I think our payroll should probably climb to 160ish in the window who knows what Jerry is thinking..


If they make the expanded playoffs permanent, that could lead to more competition for free agents so all upgrades will be more expensive


I actually think the playoffs being expanded may not make any difference. It is possible owners don’t add thinking they can snatch a 7 or 8 seed. Some owners would love to sell their fanbase on all we can control is making the playoffs and we did that. We need the right breaks to go all the way.


My thought: in the normal playoff format, there is no value in moving from 75 wins to 81 wins so no point bothering with 30+ year old free agents. In the new playoff format, there is value in doing so.

Granted there is less value in moving from 85 wins to 90+ wins (especially if they keep making high seeds play first round games). But naturally, there are a lot more teams in the 75-85 win range and not many in the >85 win range.

Eagle Bones

Yeah, I’m with you on this. It’s bummer to let him walk for no return, but I think that’s the right move. He’s obviously playing over his head to some degree and the fit just isn’t there for bringing him back vs. what he’s going to get offered by other teams. Take whatever money Jerry is willing to throw out there and spend it on RF, SP and the pen. Wish James well and thank him for two good years.

As Cirensica

Hahn needs to be creative. I think it is a great idea to keep McCann. A rotating DH/1B/C between Abreu, Grandal, and McCann can work wonders in keeping them healthy and productive. Catching is demanding. Abreu is 33. There is potential to maximize their production and keeping wear and tear at bay.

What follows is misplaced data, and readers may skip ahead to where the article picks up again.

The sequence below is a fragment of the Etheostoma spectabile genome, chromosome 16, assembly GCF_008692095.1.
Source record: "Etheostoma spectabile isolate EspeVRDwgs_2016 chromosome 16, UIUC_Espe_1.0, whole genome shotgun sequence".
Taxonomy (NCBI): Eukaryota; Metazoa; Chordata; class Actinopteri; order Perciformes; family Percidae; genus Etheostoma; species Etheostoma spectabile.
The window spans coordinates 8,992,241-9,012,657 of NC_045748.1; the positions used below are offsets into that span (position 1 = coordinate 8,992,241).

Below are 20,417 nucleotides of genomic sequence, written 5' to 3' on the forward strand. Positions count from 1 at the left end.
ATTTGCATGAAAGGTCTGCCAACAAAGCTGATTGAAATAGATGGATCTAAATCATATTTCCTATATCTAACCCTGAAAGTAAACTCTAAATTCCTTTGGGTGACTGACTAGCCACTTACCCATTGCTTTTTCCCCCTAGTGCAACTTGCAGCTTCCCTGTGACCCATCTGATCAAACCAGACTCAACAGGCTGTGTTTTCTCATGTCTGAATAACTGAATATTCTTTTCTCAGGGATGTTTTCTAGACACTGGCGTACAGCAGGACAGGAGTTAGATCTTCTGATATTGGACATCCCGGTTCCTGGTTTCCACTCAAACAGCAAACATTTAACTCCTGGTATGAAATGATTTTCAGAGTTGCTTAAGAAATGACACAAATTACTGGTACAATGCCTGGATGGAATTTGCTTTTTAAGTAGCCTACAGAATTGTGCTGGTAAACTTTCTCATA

The problem is Vaughn. He might be 1 year away from knocking on the Majors.


Vaughn is the opposite of a problem. He creates depth, and provides a headlining piece a contending team can afford to trade to upgrade their overall roster more efficiently. I keep mentioning Vaughn for mini Yaz… gives the sox a lefty hitting CF’er who can shift to RF and be a plus defender / hitter, he has 4 or 5 years control too. Giants should look to move him as he is 30 and doesnt fit their window. They also dont have a good DH option and have Belt signed for only 1 more season. Deal almost makes too much sense.


I may be overthinking the “losing the DH” thing, but for the playoffs, would there be any sense in leaving Mazara or EE (doubtful) off in favor of a 3rd catcher? The best starting lineup obviously includes Grandal and McCann.


They probably will bring on a 3rd catcher but I would bet at that point they drop an arm from the pen or rotation… hard to see how lopez for example fits in a 3 game series since he has no recent bullpen experience and dunning and cease are well ahead of him in a bid to start game 3 .


QO is a great idea. Two all-star quality catchers allowed to remain fresh over a162 game season is a distinct competitive advantage entering the playoffs. Payroll remains below average for a contending team. Worst case is a draft pick, not $17.5 million McCann for a year. Then get a legit left-handed batting outfielder. No more projects. The Sox won’t see many lefty pitchers with this lineup next year.


Why not offer him something like 2/3 years, $16/24m instead of 1 year at $18m? The Travis D’Arnaud signing is probably a good barometer for James, and D’Arnaud got 2 years, $16m. James might have a slightly higher upside, but D’Arnaud had a longer track record of success.